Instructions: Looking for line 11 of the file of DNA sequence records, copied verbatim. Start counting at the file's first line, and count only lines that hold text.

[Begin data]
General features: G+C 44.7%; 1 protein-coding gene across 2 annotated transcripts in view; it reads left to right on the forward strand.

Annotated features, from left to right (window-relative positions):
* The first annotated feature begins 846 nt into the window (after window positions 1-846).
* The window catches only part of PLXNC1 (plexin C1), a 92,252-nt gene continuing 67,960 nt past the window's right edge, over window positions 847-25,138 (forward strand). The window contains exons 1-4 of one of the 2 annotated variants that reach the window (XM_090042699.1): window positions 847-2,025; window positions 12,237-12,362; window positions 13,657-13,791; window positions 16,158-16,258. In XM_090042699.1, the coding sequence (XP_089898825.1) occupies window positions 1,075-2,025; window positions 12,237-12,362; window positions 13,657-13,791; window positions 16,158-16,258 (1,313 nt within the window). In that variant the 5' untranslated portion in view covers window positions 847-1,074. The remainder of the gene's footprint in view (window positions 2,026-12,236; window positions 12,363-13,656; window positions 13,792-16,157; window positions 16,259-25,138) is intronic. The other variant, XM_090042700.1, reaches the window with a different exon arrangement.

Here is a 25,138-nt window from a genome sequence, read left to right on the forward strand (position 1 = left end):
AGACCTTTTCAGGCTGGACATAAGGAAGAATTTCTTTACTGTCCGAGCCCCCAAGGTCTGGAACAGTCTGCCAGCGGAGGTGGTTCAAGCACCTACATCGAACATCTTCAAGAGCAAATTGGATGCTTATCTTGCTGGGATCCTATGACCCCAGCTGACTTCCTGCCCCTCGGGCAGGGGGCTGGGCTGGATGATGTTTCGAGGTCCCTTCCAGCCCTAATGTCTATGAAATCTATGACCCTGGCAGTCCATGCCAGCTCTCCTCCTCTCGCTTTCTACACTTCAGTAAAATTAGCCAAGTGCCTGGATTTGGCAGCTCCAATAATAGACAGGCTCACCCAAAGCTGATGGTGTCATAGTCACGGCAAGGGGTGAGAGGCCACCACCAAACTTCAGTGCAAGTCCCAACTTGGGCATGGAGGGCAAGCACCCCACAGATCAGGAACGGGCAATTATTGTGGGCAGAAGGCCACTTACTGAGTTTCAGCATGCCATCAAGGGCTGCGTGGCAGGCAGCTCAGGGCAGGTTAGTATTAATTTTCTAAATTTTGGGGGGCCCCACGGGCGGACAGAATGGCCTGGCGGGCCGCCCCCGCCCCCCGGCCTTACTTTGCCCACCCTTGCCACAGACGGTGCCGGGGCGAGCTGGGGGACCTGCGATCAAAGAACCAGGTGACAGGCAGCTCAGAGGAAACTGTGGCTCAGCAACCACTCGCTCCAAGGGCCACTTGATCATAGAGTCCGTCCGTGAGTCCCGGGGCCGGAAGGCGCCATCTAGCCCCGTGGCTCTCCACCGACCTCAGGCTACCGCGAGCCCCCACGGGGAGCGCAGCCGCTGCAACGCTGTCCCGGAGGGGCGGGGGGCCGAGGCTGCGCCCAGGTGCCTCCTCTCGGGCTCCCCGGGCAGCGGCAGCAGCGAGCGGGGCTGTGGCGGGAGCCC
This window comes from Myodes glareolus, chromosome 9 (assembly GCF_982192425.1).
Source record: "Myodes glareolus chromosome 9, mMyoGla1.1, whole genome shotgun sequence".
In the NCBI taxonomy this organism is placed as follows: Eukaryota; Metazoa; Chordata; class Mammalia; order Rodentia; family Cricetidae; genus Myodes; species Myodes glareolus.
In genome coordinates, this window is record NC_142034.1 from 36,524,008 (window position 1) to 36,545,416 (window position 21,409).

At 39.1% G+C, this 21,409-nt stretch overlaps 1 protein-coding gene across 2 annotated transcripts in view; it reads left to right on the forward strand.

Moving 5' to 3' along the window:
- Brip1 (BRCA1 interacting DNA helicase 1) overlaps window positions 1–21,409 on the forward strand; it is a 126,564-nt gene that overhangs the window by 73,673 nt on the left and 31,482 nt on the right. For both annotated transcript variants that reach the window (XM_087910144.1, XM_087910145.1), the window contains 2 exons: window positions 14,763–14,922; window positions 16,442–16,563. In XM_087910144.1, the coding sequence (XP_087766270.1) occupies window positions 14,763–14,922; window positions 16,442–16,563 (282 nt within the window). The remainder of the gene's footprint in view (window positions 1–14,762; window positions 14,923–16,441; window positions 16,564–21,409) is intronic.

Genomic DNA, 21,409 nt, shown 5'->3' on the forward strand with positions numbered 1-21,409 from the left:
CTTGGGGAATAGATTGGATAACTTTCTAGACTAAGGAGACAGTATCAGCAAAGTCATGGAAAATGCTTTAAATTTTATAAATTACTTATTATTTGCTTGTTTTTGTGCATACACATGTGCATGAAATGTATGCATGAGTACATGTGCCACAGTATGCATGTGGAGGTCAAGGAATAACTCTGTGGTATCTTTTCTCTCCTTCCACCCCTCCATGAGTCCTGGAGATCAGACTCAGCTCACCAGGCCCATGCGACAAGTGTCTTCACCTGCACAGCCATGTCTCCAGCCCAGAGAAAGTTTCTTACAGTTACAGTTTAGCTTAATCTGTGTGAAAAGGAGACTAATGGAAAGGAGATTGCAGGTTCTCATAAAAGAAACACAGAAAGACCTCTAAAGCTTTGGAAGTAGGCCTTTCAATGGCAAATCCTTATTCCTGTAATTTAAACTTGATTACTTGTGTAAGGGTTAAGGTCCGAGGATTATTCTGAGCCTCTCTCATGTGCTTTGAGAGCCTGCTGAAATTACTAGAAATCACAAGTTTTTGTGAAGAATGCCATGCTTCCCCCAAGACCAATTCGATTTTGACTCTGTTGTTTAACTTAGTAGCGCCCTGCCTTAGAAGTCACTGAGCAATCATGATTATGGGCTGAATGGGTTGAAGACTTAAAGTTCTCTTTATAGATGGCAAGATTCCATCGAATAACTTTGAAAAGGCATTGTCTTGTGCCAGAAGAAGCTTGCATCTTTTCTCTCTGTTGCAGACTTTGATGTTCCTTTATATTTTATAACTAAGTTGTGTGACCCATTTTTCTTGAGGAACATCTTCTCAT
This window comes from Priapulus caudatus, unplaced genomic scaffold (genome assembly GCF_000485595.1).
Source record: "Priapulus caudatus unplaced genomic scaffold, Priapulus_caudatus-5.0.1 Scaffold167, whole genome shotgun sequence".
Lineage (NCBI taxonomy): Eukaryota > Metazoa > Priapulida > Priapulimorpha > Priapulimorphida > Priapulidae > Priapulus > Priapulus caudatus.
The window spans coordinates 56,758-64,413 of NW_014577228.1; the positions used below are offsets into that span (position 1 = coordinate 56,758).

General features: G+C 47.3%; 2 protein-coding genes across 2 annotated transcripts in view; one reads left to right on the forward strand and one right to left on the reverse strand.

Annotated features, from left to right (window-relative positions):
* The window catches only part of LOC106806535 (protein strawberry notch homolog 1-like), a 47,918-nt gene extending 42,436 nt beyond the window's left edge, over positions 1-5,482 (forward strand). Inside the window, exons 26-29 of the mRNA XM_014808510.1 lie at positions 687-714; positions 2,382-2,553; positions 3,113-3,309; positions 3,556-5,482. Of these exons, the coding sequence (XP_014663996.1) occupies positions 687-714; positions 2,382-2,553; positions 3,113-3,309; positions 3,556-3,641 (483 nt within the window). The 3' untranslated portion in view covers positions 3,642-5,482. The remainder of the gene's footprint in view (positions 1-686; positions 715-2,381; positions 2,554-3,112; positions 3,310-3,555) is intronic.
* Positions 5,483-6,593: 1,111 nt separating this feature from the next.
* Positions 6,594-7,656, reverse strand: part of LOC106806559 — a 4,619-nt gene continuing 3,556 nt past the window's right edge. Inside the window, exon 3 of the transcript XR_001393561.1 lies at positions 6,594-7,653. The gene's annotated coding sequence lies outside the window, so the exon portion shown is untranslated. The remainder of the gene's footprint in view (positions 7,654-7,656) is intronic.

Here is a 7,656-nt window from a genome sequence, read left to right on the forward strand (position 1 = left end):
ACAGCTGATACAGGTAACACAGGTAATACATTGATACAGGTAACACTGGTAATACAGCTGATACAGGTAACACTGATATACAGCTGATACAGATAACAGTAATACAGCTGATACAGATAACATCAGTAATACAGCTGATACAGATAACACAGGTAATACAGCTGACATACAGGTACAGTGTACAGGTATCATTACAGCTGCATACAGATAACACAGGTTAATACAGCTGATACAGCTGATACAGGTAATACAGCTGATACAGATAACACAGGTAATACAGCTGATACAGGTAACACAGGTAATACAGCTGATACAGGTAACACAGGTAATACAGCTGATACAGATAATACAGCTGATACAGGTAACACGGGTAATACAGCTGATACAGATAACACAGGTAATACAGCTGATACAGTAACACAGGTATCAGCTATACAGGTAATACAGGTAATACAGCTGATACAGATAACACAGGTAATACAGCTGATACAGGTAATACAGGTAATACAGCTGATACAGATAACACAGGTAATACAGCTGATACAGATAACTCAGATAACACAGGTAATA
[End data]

At 39.1% G+C, this 21,409-nt stretch overlaps 1 protein-coding gene across 2 annotated transcripts in view; it reads left to right on the forward strand.